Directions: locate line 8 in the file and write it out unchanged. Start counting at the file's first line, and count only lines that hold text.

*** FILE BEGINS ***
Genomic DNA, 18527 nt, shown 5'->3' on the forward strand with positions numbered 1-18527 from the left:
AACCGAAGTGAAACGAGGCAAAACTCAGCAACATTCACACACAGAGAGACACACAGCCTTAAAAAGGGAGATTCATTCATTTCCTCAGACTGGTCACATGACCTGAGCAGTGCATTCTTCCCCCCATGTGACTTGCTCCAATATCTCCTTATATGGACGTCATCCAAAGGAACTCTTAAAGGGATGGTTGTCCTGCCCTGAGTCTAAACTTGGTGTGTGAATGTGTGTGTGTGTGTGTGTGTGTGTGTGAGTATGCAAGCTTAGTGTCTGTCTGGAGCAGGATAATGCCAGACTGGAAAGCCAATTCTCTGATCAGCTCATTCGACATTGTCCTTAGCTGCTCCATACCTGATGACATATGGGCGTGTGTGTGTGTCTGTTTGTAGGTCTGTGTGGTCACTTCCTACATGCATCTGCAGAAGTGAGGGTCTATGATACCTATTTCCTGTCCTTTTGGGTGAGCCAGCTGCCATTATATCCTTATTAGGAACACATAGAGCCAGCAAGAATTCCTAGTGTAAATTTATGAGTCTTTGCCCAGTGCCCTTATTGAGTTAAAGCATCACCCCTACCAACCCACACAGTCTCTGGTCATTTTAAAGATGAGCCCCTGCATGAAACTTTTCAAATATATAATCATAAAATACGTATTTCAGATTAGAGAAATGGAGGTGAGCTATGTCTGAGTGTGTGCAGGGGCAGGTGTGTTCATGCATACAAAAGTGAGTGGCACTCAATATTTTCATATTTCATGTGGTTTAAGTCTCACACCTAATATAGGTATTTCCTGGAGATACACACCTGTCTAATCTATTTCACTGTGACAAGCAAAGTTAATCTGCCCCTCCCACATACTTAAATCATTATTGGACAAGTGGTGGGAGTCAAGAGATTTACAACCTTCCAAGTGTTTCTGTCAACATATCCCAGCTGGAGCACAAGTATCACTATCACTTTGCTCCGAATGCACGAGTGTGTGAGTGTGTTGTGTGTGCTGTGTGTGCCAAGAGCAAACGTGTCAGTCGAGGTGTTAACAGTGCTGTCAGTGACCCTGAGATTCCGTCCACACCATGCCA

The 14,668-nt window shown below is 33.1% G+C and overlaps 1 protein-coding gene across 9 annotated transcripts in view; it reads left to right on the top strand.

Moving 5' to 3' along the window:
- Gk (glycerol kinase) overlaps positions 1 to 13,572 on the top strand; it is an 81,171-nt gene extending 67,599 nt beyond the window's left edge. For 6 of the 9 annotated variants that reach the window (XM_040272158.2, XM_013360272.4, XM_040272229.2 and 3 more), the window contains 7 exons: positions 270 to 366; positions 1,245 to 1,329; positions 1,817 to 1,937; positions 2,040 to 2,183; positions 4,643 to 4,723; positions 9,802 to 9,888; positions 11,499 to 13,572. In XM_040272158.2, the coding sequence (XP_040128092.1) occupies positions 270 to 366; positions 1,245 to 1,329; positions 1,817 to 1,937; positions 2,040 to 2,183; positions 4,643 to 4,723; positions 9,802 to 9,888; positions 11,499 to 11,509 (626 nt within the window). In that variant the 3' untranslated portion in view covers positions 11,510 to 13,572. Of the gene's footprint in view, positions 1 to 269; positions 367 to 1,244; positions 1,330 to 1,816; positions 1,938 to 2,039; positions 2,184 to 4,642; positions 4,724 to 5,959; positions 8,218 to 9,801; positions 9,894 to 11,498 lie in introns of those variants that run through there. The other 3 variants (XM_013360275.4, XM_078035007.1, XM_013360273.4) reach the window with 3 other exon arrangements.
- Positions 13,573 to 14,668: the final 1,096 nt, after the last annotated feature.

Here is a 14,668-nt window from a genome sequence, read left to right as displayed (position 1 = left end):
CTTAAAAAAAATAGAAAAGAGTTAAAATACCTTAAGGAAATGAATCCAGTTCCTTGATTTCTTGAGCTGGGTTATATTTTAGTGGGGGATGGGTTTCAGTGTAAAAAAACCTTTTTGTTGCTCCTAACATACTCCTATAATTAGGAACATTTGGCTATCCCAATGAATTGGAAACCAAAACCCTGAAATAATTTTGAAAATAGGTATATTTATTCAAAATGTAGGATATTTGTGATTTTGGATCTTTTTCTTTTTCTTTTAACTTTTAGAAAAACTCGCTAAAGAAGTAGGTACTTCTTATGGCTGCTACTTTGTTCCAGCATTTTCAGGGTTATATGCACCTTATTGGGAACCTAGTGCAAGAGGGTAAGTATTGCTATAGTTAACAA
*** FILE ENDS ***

CTTAAAAAAAATAGAAAAGAGTTAAAATACCTTAAGGAAATGAATCCAGTTCCTTGATTTCTTGAGCTGGGTTATATTTTAGTGGGGGATGGGTTTCAGTGTAAAAAAACCTTTTTGTTGCTCCTAACATACTCCTATAATTAGGAACATTTGGCTATCCCAATGAATTGGAAACCAAAACCCTGAAATAATTTTGAAAATAGGTATATTTATTCAAAATGTAGGATATTTGTGATTTTGGATCTTTTTCTTTTTCTTTTAACTTTTAGAAAAACTCGCTAAAGAAGTAGGTACTTCTTATGGCTGCTACTTTGTTCCAGCATTTTCAGGGTTATATGCACCTTATTGGGAACCTAGTGCAAGAGGGTAAGTATTGCTATAGTTAACAA